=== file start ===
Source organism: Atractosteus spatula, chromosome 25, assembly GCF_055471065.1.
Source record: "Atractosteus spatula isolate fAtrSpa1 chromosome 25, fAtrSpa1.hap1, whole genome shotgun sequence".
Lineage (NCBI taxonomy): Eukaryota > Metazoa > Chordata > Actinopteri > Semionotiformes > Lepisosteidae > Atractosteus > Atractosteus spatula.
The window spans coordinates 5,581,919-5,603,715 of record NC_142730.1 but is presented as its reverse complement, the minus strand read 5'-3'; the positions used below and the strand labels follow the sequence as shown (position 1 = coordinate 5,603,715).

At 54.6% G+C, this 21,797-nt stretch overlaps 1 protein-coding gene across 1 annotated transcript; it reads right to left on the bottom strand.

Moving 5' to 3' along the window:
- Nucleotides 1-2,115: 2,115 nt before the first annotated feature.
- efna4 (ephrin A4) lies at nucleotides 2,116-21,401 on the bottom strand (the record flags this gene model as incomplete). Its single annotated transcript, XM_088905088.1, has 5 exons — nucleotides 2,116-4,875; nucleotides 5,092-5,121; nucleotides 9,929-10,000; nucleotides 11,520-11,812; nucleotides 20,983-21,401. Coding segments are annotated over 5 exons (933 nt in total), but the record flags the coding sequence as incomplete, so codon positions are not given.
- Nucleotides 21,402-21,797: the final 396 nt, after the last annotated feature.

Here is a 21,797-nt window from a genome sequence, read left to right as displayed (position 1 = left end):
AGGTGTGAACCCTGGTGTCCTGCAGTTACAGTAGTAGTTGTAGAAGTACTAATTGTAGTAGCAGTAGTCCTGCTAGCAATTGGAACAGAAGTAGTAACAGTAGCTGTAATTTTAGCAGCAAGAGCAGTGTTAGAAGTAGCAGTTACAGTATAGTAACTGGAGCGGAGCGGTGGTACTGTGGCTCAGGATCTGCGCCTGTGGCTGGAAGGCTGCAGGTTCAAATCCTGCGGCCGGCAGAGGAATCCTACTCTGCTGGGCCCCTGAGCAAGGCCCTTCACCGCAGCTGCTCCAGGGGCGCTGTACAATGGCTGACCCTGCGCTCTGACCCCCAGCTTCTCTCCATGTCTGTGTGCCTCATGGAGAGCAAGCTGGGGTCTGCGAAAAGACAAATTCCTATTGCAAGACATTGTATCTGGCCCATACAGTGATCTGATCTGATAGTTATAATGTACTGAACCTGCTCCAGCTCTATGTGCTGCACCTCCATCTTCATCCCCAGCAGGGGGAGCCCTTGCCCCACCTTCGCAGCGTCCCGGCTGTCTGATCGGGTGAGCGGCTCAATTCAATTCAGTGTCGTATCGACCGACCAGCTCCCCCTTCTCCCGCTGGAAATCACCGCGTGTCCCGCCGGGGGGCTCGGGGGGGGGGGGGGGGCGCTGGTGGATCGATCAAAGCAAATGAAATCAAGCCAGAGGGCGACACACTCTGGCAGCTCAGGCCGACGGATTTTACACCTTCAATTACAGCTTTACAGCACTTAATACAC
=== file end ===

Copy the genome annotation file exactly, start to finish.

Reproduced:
Source organism: Atractosteus spatula, chromosome 25, assembly GCF_055471065.1.
Source record: "Atractosteus spatula isolate fAtrSpa1 chromosome 25, fAtrSpa1.hap1, whole genome shotgun sequence".
Lineage (NCBI taxonomy): Eukaryota > Metazoa > Chordata > Actinopteri > Semionotiformes > Lepisosteidae > Atractosteus > Atractosteus spatula.
The window spans coordinates 5,581,919-5,603,715 of record NC_142730.1 but is presented as its reverse complement, the minus strand read 5'-3'; the positions used below and the strand labels follow the sequence as shown (position 1 = coordinate 5,603,715).

At 54.6% G+C, this 21,797-nt stretch overlaps 1 protein-coding gene across 1 annotated transcript; it reads right to left on the bottom strand.

Moving 5' to 3' along the window:
- Nucleotides 1-2,115: 2,115 nt before the first annotated feature.
- efna4 (ephrin A4) lies at nucleotides 2,116-21,401 on the bottom strand (the record flags this gene model as incomplete). Its single annotated transcript, XM_088905088.1, has 5 exons — nucleotides 2,116-4,875; nucleotides 5,092-5,121; nucleotides 9,929-10,000; nucleotides 11,520-11,812; nucleotides 20,983-21,401. Coding segments are annotated over 5 exons (933 nt in total), but the record flags the coding sequence as incomplete, so codon positions are not given.
- Nucleotides 21,402-21,797: the final 396 nt, after the last annotated feature.

Here is a 21,797-nt window from a genome sequence, read left to right as displayed (position 1 = left end):
AGGTGTGAACCCTGGTGTCCTGCAGTTACAGTAGTAGTTGTAGAAGTACTAATTGTAGTAGCAGTAGTCCTGCTAGCAATTGGAACAGAAGTAGTAACAGTAGCTGTAATTTTAGCAGCAAGAGCAGTGTTAGAAGTAGCAGTTACAGTATAGTAACTGGAGCGGAGCGGTGGTACTGTGGCTCAGGATCTGCGCCTGTGGCTGGAAGGCTGCAGGTTCAAATCCTGCGGCCGGCAGAGGAATCCTACTCTGCTGGGCCCCTGAGCAAGGCCCTTCACCGCAGCTGCTCCAGGGGCGCTGTACAATGGCTGACCCTGCGCTCTGACCCCCAGCTTCTCTCCATGTCTGTGTGCCTCATGGAGAGCAAGCTGGGGTCTGCGAAAAGACAAATTCCTATTGCAAGACATTGTATCTGGCCCATACAGTGATCTGATCTGATAGTTATAATGTACTGAACCTGCTCCAGCTCTATGTGCTGCACCTCCATCTTCATCCCCAGCAGGGGGAGCCCTTGCCCCACCTTCGCAGCGTCCCGGCTGTCTGATCGGGTGAGCGGCTCAATTCAATTCAGTGTCGTATCGACCGACCAGCTCCCCCTTCTCCCGCTGGAAATCACCGCGTGTCCCGCCGGGGGGCTCGGGGGGGGGGGGGGGGCGCTGGTGGATCGATCAAAGCAAATGAAATCAAGCCAGAGGGCGACACACTCTGGCAGCTCAGGCCGACGGATTTTACACCTTCAATTACAGCTTTACAGCACTTAATACAC